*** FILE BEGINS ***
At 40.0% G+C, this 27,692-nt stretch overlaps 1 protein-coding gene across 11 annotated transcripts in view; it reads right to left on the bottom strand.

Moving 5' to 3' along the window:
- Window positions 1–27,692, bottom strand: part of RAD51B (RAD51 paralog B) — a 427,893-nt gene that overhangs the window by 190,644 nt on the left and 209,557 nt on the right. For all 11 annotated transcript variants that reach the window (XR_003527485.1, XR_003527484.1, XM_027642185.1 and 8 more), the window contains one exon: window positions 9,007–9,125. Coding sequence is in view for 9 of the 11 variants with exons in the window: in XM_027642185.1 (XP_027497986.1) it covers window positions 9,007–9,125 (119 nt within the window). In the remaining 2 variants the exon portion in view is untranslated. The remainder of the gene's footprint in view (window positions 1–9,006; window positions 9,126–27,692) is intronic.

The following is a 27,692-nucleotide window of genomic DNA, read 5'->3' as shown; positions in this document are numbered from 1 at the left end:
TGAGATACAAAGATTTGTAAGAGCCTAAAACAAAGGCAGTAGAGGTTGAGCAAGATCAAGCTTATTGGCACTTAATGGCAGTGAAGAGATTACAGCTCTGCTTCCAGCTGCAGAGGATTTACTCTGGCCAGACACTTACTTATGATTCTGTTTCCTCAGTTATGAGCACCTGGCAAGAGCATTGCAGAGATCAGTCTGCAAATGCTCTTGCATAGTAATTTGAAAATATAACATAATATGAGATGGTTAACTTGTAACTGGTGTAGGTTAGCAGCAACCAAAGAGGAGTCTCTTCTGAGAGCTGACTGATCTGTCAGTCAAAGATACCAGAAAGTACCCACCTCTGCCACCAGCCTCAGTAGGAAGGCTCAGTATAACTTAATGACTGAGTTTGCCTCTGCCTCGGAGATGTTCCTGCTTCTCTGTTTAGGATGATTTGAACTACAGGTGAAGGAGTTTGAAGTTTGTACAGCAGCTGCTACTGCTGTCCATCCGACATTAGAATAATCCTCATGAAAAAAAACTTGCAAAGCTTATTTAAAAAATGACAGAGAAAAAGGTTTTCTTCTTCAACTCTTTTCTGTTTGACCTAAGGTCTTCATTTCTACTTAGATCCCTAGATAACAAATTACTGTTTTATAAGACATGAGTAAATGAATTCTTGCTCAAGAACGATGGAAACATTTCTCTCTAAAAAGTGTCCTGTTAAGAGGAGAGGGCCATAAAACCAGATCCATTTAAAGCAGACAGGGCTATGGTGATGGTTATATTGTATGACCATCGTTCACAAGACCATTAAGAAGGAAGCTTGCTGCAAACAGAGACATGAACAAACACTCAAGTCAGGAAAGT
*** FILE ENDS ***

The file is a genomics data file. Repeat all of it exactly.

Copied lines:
At 40.0% G+C, this 27,692-nt stretch overlaps 1 protein-coding gene across 11 annotated transcripts in view; it reads right to left on the bottom strand.

Moving 5' to 3' along the window:
- Window positions 1–27,692, bottom strand: part of RAD51B (RAD51 paralog B) — a 427,893-nt gene that overhangs the window by 190,644 nt on the left and 209,557 nt on the right. For all 11 annotated transcript variants that reach the window (XR_003527485.1, XR_003527484.1, XM_027642185.1 and 8 more), the window contains one exon: window positions 9,007–9,125. Coding sequence is in view for 9 of the 11 variants with exons in the window: in XM_027642185.1 (XP_027497986.1) it covers window positions 9,007–9,125 (119 nt within the window). In the remaining 2 variants the exon portion in view is untranslated. The remainder of the gene's footprint in view (window positions 1–9,006; window positions 9,126–27,692) is intronic.

The following is a 27,692-nucleotide window of genomic DNA, read 5'->3' as shown; positions in this document are numbered from 1 at the left end:
TGAGATACAAAGATTTGTAAGAGCCTAAAACAAAGGCAGTAGAGGTTGAGCAAGATCAAGCTTATTGGCACTTAATGGCAGTGAAGAGATTACAGCTCTGCTTCCAGCTGCAGAGGATTTACTCTGGCCAGACACTTACTTATGATTCTGTTTCCTCAGTTATGAGCACCTGGCAAGAGCATTGCAGAGATCAGTCTGCAAATGCTCTTGCATAGTAATTTGAAAATATAACATAATATGAGATGGTTAACTTGTAACTGGTGTAGGTTAGCAGCAACCAAAGAGGAGTCTCTTCTGAGAGCTGACTGATCTGTCAGTCAAAGATACCAGAAAGTACCCACCTCTGCCACCAGCCTCAGTAGGAAGGCTCAGTATAACTTAATGACTGAGTTTGCCTCTGCCTCGGAGATGTTCCTGCTTCTCTGTTTAGGATGATTTGAACTACAGGTGAAGGAGTTTGAAGTTTGTACAGCAGCTGCTACTGCTGTCCATCCGACATTAGAATAATCCTCATGAAAAAAAACTTGCAAAGCTTATTTAAAAAATGACAGAGAAAAAGGTTTTCTTCTTCAACTCTTTTCTGTTTGACCTAAGGTCTTCATTTCTACTTAGATCCCTAGATAACAAATTACTGTTTTATAAGACATGAGTAAATGAATTCTTGCTCAAGAACGATGGAAACATTTCTCTCTAAAAAGTGTCCTGTTAAGAGGAGAGGGCCATAAAACCAGATCCATTTAAAGCAGACAGGGCTATGGTGATGGTTATATTGTATGACCATCGTTCACAAGACCATTAAGAAGGAAGCTTGCTGCAAACAGAGACATGAACAAACACTCAAGTCAGGAAAGT